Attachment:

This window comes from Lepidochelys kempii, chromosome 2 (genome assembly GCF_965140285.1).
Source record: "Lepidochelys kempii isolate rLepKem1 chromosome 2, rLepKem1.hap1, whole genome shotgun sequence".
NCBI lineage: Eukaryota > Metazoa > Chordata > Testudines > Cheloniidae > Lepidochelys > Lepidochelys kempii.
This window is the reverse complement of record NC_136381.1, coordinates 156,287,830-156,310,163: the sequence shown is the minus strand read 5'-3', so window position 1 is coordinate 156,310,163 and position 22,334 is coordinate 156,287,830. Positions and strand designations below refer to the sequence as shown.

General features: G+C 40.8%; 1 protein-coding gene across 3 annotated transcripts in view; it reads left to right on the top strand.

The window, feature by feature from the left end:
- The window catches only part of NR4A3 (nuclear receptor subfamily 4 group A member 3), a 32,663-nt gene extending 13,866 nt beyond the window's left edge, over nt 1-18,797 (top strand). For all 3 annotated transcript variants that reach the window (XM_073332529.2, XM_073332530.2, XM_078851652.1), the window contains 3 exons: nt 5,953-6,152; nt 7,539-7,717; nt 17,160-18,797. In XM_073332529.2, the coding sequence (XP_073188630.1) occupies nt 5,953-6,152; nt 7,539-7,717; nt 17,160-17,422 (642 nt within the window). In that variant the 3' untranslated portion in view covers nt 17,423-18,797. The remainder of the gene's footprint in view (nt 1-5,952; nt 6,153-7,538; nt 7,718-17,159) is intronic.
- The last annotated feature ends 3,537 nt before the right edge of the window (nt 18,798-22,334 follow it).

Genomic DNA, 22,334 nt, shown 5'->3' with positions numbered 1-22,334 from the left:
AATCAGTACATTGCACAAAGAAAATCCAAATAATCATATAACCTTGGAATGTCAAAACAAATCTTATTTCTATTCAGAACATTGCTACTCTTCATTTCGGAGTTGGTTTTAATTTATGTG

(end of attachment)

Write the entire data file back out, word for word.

This window comes from Lepidochelys kempii, chromosome 2 (genome assembly GCF_965140285.1).
Source record: "Lepidochelys kempii isolate rLepKem1 chromosome 2, rLepKem1.hap1, whole genome shotgun sequence".
NCBI lineage: Eukaryota > Metazoa > Chordata > Testudines > Cheloniidae > Lepidochelys > Lepidochelys kempii.
This window is the reverse complement of record NC_136381.1, coordinates 156,287,830-156,310,163: the sequence shown is the minus strand read 5'-3', so window position 1 is coordinate 156,310,163 and position 22,334 is coordinate 156,287,830. Positions and strand designations below refer to the sequence as shown.

General features: G+C 40.8%; 1 protein-coding gene across 3 annotated transcripts in view; it reads left to right on the top strand.

The window, feature by feature from the left end:
- The window catches only part of NR4A3 (nuclear receptor subfamily 4 group A member 3), a 32,663-nt gene extending 13,866 nt beyond the window's left edge, over nt 1-18,797 (top strand). For all 3 annotated transcript variants that reach the window (XM_073332529.2, XM_073332530.2, XM_078851652.1), the window contains 3 exons: nt 5,953-6,152; nt 7,539-7,717; nt 17,160-18,797. In XM_073332529.2, the coding sequence (XP_073188630.1) occupies nt 5,953-6,152; nt 7,539-7,717; nt 17,160-17,422 (642 nt within the window). In that variant the 3' untranslated portion in view covers nt 17,423-18,797. The remainder of the gene's footprint in view (nt 1-5,952; nt 6,153-7,538; nt 7,718-17,159) is intronic.
- The last annotated feature ends 3,537 nt before the right edge of the window (nt 18,798-22,334 follow it).

Genomic DNA, 22,334 nt, shown 5'->3' with positions numbered 1-22,334 from the left:
AATCAGTACATTGCACAAAGAAAATCCAAATAATCATATAACCTTGGAATGTCAAAACAAATCTTATTTCTATTCAGAACATTGCTACTCTTCATTTCGGAGTTGGTTTTAATTTATGTG